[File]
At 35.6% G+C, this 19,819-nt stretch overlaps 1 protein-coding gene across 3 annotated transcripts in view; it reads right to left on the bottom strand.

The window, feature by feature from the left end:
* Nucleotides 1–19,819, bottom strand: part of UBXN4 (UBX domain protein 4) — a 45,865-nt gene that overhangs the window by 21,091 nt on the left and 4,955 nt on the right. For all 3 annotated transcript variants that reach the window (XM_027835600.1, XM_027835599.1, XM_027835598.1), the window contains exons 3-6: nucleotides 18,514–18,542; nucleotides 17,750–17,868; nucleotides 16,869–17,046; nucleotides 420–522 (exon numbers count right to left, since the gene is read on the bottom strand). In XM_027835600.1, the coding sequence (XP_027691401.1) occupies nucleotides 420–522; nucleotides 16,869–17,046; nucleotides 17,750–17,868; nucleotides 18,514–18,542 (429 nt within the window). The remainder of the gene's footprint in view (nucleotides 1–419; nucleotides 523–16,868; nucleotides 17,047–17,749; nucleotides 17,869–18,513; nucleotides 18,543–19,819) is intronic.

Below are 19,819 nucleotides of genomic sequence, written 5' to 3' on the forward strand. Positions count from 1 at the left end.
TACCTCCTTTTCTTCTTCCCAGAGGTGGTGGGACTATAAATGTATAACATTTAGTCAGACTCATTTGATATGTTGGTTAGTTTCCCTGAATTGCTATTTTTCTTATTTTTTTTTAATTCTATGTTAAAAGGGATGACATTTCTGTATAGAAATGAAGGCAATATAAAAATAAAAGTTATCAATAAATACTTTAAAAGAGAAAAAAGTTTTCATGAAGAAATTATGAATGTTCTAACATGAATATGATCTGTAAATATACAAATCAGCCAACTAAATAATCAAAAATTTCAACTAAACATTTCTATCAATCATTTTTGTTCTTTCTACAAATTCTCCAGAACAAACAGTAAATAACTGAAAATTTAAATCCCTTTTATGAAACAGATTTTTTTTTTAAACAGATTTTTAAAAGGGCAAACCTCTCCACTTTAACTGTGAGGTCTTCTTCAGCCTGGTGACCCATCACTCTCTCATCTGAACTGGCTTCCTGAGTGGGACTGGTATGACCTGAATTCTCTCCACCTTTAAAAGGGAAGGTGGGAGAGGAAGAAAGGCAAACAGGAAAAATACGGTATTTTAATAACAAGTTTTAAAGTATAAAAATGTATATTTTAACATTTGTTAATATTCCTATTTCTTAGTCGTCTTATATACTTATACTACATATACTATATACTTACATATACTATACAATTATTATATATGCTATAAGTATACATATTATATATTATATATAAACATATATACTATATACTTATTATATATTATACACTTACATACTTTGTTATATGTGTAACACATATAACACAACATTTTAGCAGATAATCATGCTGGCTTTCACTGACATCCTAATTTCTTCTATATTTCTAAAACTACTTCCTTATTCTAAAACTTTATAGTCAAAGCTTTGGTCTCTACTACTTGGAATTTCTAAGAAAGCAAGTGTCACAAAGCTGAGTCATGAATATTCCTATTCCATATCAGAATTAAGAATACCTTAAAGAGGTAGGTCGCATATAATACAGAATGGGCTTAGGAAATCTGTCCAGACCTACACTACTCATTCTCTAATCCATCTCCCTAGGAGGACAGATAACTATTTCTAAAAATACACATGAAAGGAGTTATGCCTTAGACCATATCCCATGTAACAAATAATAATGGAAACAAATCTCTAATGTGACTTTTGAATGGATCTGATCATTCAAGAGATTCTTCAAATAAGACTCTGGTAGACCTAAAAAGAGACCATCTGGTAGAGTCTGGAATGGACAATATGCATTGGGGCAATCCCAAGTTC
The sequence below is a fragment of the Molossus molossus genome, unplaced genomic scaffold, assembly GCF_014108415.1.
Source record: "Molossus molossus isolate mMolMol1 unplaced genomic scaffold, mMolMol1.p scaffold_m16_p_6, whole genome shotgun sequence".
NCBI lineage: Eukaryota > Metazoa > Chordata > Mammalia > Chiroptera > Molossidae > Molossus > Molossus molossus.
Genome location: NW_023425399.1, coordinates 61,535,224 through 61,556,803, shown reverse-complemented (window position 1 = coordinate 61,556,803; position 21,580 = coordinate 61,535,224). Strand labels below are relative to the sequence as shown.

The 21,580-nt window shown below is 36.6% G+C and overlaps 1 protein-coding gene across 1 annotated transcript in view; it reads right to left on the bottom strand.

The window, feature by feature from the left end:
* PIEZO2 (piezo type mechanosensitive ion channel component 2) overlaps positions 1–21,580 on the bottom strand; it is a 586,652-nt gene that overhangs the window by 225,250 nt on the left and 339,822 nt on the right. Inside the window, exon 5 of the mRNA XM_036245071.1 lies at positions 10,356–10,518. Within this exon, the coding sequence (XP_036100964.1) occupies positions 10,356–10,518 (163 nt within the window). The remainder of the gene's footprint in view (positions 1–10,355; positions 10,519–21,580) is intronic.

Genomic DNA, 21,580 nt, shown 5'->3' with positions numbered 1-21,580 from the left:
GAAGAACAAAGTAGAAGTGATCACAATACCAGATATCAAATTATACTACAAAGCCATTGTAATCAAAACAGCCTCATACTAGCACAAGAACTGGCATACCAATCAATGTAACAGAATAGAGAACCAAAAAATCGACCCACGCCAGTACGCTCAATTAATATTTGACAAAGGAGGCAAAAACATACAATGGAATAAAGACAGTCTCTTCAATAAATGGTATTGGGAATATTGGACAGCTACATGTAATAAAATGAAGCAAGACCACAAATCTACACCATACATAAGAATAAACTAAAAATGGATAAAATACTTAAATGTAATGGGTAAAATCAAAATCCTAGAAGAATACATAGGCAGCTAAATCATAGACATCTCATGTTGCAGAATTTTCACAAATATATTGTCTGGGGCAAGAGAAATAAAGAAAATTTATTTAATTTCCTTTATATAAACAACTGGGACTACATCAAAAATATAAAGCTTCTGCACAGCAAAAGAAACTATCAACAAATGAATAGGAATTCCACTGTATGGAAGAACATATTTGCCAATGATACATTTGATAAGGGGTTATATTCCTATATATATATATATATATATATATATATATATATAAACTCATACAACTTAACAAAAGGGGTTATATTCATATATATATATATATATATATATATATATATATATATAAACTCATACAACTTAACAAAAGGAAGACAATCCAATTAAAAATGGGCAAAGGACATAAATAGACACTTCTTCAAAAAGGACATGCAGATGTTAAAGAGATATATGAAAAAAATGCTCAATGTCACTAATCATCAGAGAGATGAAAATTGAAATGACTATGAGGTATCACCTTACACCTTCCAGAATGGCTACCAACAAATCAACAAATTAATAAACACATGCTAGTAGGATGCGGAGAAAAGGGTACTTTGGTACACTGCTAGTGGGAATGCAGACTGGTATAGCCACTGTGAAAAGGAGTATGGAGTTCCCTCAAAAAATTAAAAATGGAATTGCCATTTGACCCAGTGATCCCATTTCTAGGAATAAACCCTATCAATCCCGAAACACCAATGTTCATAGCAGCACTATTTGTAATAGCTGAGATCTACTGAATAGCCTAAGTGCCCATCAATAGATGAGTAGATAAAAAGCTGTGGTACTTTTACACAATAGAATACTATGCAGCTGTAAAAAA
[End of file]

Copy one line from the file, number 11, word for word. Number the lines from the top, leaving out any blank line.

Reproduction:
The window, feature by feature from the left end: